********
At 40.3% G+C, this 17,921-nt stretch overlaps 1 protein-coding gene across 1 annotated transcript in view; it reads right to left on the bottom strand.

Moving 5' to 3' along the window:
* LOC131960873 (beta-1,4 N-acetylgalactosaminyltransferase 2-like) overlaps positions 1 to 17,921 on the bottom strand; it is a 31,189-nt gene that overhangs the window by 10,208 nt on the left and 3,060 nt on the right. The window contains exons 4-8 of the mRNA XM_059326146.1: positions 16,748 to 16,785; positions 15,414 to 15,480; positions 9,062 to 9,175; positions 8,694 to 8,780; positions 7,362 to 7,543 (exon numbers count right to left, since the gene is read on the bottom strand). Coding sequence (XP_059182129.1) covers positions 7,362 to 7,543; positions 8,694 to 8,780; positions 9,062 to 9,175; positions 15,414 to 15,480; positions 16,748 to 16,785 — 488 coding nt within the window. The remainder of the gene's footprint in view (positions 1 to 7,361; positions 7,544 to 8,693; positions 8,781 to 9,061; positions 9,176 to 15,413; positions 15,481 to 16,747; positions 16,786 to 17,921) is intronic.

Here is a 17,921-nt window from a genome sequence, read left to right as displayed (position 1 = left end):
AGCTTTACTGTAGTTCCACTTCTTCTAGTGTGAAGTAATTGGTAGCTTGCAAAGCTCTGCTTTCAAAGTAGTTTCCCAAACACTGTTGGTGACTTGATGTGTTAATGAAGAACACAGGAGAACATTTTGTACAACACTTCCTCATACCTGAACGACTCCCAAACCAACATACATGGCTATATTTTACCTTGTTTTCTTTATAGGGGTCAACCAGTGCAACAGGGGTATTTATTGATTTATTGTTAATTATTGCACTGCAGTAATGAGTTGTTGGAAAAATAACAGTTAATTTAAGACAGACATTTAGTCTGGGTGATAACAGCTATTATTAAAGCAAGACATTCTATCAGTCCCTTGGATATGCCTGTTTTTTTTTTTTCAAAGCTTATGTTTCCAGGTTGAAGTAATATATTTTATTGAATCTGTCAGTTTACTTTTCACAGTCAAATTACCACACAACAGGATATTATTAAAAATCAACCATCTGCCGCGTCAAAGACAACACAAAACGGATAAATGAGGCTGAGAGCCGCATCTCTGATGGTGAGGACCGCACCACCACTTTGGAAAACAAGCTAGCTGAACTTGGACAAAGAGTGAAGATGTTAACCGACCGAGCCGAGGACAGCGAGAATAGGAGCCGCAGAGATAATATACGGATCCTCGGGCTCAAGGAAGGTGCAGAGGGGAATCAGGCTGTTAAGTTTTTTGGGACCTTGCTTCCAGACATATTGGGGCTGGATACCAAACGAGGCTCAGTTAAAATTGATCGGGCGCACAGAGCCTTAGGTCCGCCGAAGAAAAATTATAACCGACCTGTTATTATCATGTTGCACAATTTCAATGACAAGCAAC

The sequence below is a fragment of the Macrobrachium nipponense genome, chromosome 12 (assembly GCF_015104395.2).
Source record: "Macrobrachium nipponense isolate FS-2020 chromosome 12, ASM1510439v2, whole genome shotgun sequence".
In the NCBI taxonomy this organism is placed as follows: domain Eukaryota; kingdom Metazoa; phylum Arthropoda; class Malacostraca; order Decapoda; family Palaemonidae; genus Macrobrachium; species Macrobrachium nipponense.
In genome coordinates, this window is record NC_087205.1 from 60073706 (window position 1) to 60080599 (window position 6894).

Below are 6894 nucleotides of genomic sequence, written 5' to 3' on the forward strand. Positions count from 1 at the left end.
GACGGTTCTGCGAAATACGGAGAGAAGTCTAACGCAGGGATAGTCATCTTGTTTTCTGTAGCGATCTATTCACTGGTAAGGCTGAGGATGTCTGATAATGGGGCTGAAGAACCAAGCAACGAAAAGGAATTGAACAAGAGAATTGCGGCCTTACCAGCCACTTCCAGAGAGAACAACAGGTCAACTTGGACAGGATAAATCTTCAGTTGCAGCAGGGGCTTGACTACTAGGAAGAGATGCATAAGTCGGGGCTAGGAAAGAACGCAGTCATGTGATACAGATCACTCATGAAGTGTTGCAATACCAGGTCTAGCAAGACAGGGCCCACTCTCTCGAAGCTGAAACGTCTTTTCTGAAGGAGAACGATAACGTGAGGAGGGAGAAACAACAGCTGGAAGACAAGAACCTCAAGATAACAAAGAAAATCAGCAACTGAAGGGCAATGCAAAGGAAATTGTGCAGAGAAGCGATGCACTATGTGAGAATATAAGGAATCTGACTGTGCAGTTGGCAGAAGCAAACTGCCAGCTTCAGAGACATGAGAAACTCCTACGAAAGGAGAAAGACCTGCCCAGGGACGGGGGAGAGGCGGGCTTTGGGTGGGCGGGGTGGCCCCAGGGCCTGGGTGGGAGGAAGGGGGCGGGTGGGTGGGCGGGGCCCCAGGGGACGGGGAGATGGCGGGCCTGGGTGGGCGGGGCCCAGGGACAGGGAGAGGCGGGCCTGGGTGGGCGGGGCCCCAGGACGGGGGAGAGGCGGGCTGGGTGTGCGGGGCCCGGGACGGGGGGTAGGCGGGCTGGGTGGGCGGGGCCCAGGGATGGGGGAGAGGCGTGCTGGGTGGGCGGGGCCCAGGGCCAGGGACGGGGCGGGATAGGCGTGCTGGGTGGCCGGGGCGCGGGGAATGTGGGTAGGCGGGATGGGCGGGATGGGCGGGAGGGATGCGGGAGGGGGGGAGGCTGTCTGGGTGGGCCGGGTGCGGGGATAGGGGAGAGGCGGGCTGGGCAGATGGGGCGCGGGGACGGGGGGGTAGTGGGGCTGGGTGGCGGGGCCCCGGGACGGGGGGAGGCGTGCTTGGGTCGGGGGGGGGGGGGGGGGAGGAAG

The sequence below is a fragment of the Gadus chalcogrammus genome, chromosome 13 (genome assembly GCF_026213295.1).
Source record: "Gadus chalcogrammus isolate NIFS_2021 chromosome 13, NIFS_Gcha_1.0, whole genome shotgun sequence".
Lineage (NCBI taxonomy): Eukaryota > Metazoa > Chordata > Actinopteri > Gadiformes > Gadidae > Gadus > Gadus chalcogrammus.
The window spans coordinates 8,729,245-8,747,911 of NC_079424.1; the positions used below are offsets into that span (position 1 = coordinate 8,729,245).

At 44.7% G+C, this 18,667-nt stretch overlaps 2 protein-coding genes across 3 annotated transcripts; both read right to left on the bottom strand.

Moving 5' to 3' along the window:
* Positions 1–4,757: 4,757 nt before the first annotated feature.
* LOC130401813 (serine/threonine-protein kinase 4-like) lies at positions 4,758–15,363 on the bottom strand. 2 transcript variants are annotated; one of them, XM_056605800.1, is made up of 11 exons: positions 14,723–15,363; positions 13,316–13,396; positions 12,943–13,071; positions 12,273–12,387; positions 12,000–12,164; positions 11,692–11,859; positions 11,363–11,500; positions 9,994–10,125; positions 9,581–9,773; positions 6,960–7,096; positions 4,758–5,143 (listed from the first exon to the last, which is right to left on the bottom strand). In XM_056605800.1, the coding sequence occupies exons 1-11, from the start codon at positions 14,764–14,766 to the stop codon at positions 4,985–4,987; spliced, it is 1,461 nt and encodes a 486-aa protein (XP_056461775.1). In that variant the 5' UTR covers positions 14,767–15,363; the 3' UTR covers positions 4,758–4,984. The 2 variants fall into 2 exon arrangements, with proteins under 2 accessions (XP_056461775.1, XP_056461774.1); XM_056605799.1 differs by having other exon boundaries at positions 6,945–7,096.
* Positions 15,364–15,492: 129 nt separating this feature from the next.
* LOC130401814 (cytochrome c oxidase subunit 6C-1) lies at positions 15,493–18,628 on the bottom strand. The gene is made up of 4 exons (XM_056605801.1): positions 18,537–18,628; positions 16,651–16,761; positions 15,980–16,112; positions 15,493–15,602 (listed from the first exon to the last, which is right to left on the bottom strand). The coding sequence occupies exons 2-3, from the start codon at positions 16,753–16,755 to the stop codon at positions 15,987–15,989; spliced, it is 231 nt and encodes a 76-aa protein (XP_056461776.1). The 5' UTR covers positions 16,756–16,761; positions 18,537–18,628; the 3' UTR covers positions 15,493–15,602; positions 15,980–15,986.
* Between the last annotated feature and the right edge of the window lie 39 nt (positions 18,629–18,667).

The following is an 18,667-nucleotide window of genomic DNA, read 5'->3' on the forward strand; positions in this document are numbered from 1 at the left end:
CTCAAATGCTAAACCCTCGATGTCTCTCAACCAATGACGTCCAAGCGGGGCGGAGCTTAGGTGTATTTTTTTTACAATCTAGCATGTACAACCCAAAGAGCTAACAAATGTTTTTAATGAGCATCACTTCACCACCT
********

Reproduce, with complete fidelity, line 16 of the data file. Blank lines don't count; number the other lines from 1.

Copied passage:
At 44.7% G+C, this 18,667-nt stretch overlaps 2 protein-coding genes across 3 annotated transcripts; both read right to left on the bottom strand.